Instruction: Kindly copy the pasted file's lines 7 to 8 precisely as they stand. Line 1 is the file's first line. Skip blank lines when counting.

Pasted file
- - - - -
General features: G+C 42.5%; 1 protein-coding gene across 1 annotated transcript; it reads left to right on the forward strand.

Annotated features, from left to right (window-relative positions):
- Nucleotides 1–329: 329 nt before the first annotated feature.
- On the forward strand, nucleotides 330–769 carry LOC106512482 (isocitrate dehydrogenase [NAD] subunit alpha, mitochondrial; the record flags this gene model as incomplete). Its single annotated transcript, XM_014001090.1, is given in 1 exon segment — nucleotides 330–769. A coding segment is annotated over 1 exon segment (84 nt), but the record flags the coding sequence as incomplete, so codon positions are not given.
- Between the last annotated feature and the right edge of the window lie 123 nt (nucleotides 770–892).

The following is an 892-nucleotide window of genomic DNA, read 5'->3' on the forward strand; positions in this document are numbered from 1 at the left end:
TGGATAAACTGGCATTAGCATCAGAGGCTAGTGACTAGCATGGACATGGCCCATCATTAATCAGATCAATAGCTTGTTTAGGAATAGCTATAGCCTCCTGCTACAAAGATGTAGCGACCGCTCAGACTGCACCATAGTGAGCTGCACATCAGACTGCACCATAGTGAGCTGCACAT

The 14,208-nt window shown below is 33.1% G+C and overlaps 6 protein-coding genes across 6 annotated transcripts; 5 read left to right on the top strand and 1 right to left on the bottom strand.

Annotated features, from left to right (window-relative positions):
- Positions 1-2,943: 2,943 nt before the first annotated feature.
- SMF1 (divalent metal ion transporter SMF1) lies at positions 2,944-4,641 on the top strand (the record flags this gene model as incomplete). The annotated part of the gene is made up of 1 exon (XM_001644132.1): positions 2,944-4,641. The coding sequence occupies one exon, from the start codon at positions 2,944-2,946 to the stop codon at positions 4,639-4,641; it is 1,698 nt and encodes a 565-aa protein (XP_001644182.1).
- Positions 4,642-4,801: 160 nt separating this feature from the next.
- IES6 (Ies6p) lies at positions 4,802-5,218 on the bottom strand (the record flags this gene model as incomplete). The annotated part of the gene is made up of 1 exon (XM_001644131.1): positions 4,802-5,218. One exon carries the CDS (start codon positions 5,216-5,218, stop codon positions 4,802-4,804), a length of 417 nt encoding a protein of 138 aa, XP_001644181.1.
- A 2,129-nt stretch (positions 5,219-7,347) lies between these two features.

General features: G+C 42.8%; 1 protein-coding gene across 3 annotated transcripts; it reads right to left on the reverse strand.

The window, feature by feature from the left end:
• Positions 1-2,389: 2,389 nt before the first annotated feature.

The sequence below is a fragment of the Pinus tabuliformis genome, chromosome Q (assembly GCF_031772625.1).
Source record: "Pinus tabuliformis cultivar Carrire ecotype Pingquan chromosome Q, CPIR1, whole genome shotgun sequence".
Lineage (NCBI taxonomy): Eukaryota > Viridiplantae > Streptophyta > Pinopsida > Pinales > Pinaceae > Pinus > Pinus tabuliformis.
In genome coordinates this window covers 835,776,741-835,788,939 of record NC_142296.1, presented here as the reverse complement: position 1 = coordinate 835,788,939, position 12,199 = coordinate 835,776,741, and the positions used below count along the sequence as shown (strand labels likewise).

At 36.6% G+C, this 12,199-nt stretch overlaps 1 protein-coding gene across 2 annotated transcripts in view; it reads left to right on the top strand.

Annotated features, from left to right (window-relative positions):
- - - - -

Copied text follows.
TGGATAAACTGGCATTAGCATCAGAGGCTAGTGACTAGCATGGACATGGCCCATCATTAATCAGATCAATAGCTTGTTTAGGAATAGCTATAGCCTCCTGCTACAAAGATGTAGCGACCGCTCAGACTGCACCATAGTGAGCTGCACATCAGACTGCACCATAGTGAGCTGCACAT

The 14,208-nt window shown below is 33.1% G+C and overlaps 6 protein-coding genes across 6 annotated transcripts; 5 read left to right on the top strand and 1 right to left on the bottom strand.